Back to subsidizing politics with taxes…

With the Arizona Free Enterprise decision in the rearview mirror, “reformers” are quick to find new ways to implement the incredibly poor idea of using money taken from taxes to pay for political campaigns.  

Naturally, one of the first comprehensive plans of action to ensure the continued flow of tax money to politicians also came from one of the most debt-ridden states in America, California.  The Center for Governmental Studies published a report entitled “Public Campaign Financing in California: A Model for 21st Century Reform,” which posits that candidates should raise a number of small donations (under $100) and then receive four times the amount in matching funds.  This is similar to a measure proposed in the Fair Elections Now Act bill that failed in Congress.

While this plan does avoid the part of Arizona’s system that was struck down by the Supreme Court in June, financing campaign on the taxpayer’s dime is still a terrible idea.

 

Filed Under: Blog

Reason Foundation Promotes CCP Video “What Citizens United Didn’t Say”

The Reason Foundation posted a quick hit reminder of what the 2010 Citizens United ruling means as the election season approaches. Using a video produced for CCP by Cato multimedia master Caleb Brown (click the link for video), Reason reoffers their take on why all the fretting and sweating over the scary spectre of unlimited funding of political campaigns is really much ado about nothing. They supplement the CCP spot with a video they produced (embedded video below) shortly after the decision came down in 2010.

Filed Under: Blog

Colorado Secretary of State Report Confirms Need for Simpler Campaign Finance Regs

A piece appeared yesterday in The Pueblo-Chieftan, a news source serving Southern Colorado, that gives details of an informative report released by the Colorado Secretary of State’s office that indicates small and grassroots political organizations suffer more than “well-oiled political machines” due to the complexity of campaign finance laws currently in place. How did they determine these results? Their methodology was simple: they looked at who paid the most fines due to violations of these regulations.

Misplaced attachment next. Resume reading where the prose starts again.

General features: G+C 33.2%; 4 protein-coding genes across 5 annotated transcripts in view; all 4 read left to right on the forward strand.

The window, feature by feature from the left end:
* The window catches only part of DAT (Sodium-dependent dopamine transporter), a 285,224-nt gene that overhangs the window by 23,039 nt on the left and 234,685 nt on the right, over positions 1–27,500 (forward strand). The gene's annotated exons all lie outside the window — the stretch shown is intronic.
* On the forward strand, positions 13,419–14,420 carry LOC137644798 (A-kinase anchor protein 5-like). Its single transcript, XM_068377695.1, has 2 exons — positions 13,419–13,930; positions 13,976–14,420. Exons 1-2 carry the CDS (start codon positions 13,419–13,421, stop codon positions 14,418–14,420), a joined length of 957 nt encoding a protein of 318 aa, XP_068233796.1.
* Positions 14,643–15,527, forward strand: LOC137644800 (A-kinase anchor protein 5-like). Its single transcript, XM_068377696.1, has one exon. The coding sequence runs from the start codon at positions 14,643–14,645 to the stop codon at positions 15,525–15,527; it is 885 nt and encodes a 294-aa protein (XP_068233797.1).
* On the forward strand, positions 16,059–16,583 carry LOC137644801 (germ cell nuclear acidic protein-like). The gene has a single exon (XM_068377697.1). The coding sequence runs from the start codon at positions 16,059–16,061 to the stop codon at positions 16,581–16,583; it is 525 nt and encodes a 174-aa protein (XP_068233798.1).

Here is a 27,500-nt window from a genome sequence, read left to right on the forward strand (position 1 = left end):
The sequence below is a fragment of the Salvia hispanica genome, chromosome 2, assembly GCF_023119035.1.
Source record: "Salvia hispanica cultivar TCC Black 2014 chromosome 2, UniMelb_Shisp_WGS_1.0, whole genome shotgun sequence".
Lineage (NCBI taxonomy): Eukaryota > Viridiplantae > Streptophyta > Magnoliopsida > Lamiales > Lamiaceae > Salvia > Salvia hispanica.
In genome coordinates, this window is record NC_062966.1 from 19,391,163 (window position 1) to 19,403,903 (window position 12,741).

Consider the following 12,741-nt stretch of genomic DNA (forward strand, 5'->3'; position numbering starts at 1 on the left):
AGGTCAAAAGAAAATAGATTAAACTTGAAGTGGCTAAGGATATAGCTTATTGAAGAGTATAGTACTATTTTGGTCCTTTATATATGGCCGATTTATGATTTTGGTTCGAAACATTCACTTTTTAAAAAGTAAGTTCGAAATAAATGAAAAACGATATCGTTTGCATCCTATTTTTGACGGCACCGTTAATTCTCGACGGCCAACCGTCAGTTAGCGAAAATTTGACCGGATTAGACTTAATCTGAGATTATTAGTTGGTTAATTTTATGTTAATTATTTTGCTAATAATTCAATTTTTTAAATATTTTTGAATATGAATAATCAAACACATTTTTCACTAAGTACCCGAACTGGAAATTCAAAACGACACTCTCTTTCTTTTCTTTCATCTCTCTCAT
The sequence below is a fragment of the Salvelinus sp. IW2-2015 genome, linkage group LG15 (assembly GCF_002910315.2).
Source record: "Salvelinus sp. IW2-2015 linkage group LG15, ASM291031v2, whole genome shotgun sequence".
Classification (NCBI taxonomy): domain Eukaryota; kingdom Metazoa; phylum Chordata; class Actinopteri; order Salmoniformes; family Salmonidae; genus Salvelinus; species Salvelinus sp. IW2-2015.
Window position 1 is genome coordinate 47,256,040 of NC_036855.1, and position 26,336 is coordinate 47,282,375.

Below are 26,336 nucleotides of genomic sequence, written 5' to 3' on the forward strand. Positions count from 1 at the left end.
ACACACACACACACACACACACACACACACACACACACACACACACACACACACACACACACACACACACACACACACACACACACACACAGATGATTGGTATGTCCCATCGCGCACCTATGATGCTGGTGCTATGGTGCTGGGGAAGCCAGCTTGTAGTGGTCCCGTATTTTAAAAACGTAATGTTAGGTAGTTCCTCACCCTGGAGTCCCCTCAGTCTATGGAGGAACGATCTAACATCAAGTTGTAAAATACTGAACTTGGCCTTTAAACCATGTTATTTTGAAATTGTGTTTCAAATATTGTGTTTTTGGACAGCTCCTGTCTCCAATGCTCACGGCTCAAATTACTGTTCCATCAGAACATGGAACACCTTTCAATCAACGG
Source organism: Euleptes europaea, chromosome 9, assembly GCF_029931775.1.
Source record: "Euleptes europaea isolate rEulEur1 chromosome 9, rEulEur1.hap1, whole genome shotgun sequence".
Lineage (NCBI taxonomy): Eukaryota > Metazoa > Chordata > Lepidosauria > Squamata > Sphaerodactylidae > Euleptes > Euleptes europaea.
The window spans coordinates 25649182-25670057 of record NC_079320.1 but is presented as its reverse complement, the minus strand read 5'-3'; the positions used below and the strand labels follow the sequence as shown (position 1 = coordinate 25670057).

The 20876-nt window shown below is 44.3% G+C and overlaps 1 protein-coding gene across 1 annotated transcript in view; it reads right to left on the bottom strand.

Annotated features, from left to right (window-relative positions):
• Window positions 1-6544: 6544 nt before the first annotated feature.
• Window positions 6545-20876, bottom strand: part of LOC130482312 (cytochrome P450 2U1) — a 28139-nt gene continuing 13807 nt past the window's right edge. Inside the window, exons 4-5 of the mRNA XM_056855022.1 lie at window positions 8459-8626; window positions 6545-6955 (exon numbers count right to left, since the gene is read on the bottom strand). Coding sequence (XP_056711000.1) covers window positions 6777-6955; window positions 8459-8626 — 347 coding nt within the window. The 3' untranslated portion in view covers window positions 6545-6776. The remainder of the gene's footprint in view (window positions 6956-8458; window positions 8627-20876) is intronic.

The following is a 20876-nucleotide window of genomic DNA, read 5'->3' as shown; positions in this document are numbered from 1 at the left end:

“Our office did a study and looked at who pays campaign finance fines, who doesn’t, who violates the law a lot, things like that,” said Secretary of State Scott Gessler. “And the bottom line is this: Volunteers and grass-roots groups are far more likely to run afoul of the law because the law is so complex. Large, big-money groups are able to hire attorneys and accountants and pay very, very few fines.”

Filed Under: Blog

Brad Smith Explains to Huffington Post Why Playing Politics is Bad for Campaign Finance Regulation

CCP founder Brad Smith was quoted in an interesting piece posted yesterday at The Huffington Post regarding the Internal Revenue Service’s (IRS) decision to suspend audits on five donors to political campaigns, and one DC lawyer’s opposition to that suspension:

And on July 7, the IRS shut everything down until further notice. The five donors have never been identified.

The agency, however, had been on solid legal ground in pursuing those cases, said Marcus S. Owens, a Washington lawyer who used to head the IRS division that oversees tax-exempt organizations. Owens said his four progressive clients are “outraged” by the IRS’s cave-in and believe that dropping the investigation was the political decision — not launching it.